LIMESTONE COUNTY, Ala. - April 27, 2011 will forever be part of Alabama's history. Sixty-two tornadoes touched down in our state on that Wednesday. One of them, an EF-5, was on the ground for almost two hours leaving a path of destruction close to 107 miles.
Jimmy Clark is the pastor at the Bethel Church of Christ. He says he’ll never be able to forget what he saw that day. Eight years after the storm, he remembers “The roof, according to an eyewitness, was lifted up into the air and then dropped as it were, straight down and it crushed the building.”
He recalls getting a message from a storm survivor. “I got a text from one that basically said that the church building was gone, that everybody was fine and there had been a major strike, the tornado there on the site,” he recalls. Thirty people rode out the storm in the basement of the church's annex building.
Clark made the trip to the church. It was a long road. “A lot of the landmarks were gone. So I had to park a quarter of a mile away and then walk up the hill,” he said. Downed power lines and rubble were everywhere. “You hear the words blown away, but you don't know what that means until you walk up on it,” he said.
Days after the storm were spent assessing the damage, salvaging what they could and taking care of people in its path. Clark remembers, “Fourteen families of our congregation were directly affected so we checked in on all of them and it's a day by day process of trying to recover and where do you go from here.”
Where they went was down the road to a new building that includes a storm shelter that's open to the entire community.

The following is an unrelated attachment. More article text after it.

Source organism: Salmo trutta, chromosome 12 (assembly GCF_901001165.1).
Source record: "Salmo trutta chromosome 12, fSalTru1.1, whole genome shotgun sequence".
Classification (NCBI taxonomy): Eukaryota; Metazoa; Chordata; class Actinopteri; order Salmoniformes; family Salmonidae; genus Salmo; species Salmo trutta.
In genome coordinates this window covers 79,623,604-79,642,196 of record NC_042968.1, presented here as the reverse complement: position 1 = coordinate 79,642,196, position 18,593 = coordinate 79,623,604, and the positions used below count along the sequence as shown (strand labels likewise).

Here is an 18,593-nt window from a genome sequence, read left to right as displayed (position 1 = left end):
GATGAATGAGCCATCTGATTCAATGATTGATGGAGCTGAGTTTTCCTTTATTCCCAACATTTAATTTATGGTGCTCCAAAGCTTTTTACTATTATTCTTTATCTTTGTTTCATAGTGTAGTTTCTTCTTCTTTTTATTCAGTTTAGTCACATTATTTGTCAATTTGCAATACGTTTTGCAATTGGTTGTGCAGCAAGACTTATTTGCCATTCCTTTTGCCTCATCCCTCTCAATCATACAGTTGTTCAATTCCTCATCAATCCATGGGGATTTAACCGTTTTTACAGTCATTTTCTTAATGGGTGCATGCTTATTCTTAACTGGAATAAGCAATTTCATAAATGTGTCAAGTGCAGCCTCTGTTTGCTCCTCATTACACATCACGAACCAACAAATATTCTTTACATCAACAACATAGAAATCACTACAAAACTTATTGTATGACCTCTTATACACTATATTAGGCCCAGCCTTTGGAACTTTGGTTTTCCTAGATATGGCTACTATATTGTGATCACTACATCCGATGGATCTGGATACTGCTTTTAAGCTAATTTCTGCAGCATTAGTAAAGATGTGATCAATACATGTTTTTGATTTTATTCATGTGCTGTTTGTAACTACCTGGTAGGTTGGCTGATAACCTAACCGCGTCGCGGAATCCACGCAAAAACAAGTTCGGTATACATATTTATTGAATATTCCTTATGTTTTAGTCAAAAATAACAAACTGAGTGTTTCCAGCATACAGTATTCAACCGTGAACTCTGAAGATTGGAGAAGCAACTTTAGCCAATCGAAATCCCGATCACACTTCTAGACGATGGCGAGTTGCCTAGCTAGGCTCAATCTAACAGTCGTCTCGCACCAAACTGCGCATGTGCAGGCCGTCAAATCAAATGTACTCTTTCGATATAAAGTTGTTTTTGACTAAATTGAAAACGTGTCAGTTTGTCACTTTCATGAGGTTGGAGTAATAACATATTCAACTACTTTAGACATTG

“It'll hold about 500 people. And several people that live in the neighborhood now,” he said, “This becomes their go-to place.”
Bethel Church of Christ has served the area for more than 100 years. It's been destroyed three times, once by fire, twice by tornadoes. But the pastor has never asked why, saying “It just happens, and you deal with life. You know, you can have different kinds of storms besides natural disasters. You can have personal storms and you just deal with them as they come.”
But faith is stronger than any storm.
“That becomes the foundation by which you live every day during the good times and the difficult times,” he said. The congregation is looking ahead, not back. “You can’t live in the past cause if you live in the past, it`ll just drag you down so faith keeps you moving forward and looking forward,” he said.
That includes helping those in need. “I don’t have to preach that anymore,” he said with a smile, “These people get it because once you’ve lived through it you’re sort of in the shoes of these people and that’s what you hope people will get from adversity. And when they get it, it really makes you smile. It really encourages you.”
The pastor says when life throws you to the floor, you can either get up or just lay there and give up. He adds that the church is actually a lot stronger as a people because of the April 27 tornado.